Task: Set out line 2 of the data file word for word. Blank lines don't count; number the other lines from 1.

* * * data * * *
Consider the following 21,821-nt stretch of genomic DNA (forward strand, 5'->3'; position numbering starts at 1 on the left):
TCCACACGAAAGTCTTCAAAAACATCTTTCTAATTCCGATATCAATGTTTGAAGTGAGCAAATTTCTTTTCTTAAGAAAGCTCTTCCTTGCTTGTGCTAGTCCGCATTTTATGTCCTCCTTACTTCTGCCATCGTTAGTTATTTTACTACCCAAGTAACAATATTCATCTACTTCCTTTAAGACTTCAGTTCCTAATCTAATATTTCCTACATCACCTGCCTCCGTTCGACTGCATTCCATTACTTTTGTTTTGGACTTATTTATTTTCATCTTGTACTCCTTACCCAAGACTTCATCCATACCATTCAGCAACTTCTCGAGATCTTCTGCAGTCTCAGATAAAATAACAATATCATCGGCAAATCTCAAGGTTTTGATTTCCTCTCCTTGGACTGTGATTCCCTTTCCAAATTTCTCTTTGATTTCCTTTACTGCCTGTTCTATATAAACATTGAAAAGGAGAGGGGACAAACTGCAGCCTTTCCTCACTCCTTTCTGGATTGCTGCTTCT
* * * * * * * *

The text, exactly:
TCCACACGAAAGTCTTCAAAAACATCTTTCTAATTCCGATATCAATGTTTGAAGTGAGCAAATTTCTTTTCTTAAGAAAGCTCTTCCTTGCTTGTGCTAGTCCGCATTTTATGTCCTCCTTACTTCTGCCATCGTTAGTTATTTTACTACCCAAGTAACAATATTCATCTACTTCCTTTAAGACTTCAGTTCCTAATCTAATATTTCCTACATCACCTGCCTCCGTTCGACTGCATTCCATTACTTTTGTTTTGGACTTATTTATTTTCATCTTGTACTCCTTACCCAAGACTTCATCCATACCATTCAGCAACTTCTCGAGATCTTCTGCAGTCTCAGATAAAATAACAATATCATCGGCAAATCTCAAGGTTTTGATTTCCTCTCCTTGGACTGTGATTCCCTTTCCAAATTTCTCTTTGATTTCCTTTACTGCCTGTTCTATATAAACATTGAAAAGGAGAGGGGACAAACTGCAGCCTTTCCTCACTCCTTTCTGGATTGCTGCTTCT